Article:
Two women from Boulder pleaded guilty to a felony charge of conspiracy to import a controlled substance to the U.S. from Mexico. According to the plea agreement, Grace Kohler, 23, and Elizabeth Brown, 24 traveled to Playa Del Carmen, Mexico for vacation with another woman on Aug. 12, 2021.
While there, the women went to a pharmacy and Kohler and Brown exchanged text messages and calls with a mutual friend in Boulder whose initials are J.B., to see what specific drugs he wanted them to get for him from the pharmacy. After considering the drugs the pharmacy advertised, J.B. asked the women to get him oxycodone. Kohler paid the pharmacy $300 for 30 pills of supposed oxycodone, using her credit card. J.B. later sent Kohler $300 as reimbursement via Venmo. Brown translated from English to Spanish while the women communicated with the employee at the pharmacy. The women believed the pills they purchased contained oxycodone because that is what the pharmacy and the employee represented the pills to be.
Before returning to Colorado, the women put the controlled substances they purchased, including the supposed oxycodone for J.B. in other containers such as a multivitamin container and a container for cold and flu medicine.
According to court documents, on Aug. 17, 2021 they flew back to Colorado on a United Airlines flight and landed at Denver International Airport. According to prosecutors, they did not declare the controlled substances they purchased in Mexico. They drove from DIA to J.B.'s place of employment in Boulder and met him in the parking lot. Brown handed J.B. the 30 tablets the women had obtained for him at the pharmacy in Mexico. J.B. put the pills in his shirt pocket and the women left.
One day later, on Aug. 18, 2021, Boulder police responded to J.B.'s residence because his roommate had found J.B. deceased in his bedroom. In that room, officers found a sandwich bag containing 29 pills with "M" and "30" stamped on them and looked like poorly pressed counterfeit oxycodone pills. Lab analysis revealed the pills in the bag contained fentanyl and not oxycodone. On Aug. 20, the Boulder County Coroner's Office conducted an autopsy and determined J.B. died of fentanyl intoxication.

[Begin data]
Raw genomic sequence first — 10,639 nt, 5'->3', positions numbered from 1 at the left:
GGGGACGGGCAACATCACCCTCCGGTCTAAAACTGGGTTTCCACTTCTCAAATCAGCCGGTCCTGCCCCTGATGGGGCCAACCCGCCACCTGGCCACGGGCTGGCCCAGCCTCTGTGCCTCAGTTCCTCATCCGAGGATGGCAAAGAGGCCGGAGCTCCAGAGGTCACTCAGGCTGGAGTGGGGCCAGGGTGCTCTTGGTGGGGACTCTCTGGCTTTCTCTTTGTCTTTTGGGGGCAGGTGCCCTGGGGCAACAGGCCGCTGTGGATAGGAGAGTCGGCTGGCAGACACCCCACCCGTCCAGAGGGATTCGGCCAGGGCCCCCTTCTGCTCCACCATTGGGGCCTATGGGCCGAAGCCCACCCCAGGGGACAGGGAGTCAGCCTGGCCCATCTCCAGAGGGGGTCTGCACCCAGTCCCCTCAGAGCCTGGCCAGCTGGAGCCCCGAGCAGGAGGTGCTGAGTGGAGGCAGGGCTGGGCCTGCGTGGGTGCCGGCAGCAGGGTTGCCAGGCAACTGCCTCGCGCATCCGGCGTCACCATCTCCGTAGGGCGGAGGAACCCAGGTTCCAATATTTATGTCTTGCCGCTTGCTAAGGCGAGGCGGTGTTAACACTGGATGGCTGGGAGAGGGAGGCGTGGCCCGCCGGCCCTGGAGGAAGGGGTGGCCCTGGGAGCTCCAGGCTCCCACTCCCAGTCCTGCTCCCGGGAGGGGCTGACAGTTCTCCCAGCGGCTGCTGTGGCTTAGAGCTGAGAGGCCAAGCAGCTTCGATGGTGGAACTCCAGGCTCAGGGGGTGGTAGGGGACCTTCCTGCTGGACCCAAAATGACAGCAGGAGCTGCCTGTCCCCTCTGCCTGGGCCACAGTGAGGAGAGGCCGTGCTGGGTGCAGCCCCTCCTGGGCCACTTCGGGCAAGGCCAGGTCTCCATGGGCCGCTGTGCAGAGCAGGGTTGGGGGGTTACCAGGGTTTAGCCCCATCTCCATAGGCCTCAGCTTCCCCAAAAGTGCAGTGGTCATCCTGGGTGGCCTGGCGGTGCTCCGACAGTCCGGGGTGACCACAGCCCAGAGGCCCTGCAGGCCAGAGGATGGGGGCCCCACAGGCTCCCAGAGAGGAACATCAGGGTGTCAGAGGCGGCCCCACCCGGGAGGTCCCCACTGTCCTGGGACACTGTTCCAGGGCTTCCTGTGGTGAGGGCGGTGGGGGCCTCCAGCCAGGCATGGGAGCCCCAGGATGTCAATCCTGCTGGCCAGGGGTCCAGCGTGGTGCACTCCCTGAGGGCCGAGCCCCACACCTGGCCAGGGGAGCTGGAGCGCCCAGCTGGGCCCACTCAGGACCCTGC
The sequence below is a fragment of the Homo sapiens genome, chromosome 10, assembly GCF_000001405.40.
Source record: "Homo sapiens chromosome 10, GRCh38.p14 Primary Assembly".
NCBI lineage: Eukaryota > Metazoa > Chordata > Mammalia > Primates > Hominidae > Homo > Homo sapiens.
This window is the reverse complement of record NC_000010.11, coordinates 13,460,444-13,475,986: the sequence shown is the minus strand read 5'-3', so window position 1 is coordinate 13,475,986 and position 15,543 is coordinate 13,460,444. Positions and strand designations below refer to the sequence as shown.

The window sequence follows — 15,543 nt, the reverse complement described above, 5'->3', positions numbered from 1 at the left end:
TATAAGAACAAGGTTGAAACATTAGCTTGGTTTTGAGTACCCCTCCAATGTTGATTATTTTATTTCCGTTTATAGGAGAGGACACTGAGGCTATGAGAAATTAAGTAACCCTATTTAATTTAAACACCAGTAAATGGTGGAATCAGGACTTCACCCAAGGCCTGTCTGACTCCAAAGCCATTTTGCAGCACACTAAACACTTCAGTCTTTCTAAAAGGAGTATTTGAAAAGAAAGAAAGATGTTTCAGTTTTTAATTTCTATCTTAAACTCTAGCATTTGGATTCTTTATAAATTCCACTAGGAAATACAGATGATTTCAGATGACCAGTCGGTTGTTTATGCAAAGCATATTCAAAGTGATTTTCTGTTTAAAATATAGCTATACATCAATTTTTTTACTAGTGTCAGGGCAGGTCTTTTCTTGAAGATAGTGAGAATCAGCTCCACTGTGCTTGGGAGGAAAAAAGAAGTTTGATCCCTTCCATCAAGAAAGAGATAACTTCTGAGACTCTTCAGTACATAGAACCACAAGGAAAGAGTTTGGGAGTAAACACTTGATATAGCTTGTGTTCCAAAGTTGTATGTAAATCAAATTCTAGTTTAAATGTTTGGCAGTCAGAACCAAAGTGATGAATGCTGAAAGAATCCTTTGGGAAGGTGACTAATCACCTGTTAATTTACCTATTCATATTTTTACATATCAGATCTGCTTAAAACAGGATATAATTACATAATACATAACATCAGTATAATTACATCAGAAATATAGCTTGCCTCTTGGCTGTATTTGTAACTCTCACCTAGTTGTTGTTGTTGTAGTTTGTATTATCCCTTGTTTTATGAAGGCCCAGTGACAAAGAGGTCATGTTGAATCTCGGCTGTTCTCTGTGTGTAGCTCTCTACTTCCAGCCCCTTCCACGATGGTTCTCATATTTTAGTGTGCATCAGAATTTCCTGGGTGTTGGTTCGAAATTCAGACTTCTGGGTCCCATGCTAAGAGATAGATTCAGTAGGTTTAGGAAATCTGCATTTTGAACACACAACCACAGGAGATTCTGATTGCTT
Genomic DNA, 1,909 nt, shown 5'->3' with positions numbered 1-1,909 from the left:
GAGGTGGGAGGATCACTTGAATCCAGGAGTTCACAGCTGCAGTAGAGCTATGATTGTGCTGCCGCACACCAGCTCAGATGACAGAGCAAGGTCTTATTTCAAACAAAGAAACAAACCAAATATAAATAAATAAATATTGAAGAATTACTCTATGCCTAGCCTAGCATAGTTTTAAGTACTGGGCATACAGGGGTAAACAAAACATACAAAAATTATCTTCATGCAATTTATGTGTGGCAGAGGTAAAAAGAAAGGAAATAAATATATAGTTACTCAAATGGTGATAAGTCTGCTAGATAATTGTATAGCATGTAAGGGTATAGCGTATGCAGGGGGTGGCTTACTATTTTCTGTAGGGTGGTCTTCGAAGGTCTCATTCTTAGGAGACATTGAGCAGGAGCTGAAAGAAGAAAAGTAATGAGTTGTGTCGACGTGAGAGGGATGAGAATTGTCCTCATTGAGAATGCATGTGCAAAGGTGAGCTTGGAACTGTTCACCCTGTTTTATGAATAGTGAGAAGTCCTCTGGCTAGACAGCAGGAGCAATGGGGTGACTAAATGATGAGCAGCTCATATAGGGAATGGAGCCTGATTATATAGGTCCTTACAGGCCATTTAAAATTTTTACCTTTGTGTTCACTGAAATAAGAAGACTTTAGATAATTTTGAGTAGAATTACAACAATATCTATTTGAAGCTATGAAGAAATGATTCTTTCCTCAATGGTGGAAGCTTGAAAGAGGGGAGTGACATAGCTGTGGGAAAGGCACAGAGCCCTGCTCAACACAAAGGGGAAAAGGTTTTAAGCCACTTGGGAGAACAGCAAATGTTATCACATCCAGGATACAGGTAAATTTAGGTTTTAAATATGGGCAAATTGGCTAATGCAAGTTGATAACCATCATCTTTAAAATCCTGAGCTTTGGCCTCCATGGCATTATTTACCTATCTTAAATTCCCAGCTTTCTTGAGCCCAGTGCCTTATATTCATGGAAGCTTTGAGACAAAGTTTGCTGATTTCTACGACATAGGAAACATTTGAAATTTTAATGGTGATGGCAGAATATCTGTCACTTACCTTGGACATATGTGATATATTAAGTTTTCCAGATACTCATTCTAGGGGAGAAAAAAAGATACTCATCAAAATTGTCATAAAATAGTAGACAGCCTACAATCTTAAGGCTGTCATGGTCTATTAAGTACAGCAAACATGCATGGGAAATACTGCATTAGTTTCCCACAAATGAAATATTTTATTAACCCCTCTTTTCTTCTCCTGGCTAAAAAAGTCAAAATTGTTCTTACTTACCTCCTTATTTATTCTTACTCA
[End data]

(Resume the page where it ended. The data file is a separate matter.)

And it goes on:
"This tragic death is only one example of the lethal epidemic of fentanyl overdoses," said U.S. Attorney Cole Finegan in a statement. "We will continue to work with our law enforcement partners to raise public awareness and deter distribution of this deadly poison."
"The only safe and reliable place to get legitimate prescription medications is from a trusted and licensed pharmacist within the United States," said DEA Acting Special Agent in Charge David Olesky of the Rocky Mountain Field Division in a statement. "The cartels are driving addiction across our country through the trafficking of fentanyl. This is precisely why DEA launched its One Pill Can Kill Campaign in 2021. Today, 70% of the pills seized by DEA contain a potentially deadly dose of fentanyl. We can't say it enough – don't purchase pills on social media or take a pill provided by a 'friend'."
Kohler is scheduled to be sentenced March 7 and Brown is scheduled to be sentenced on March 1.
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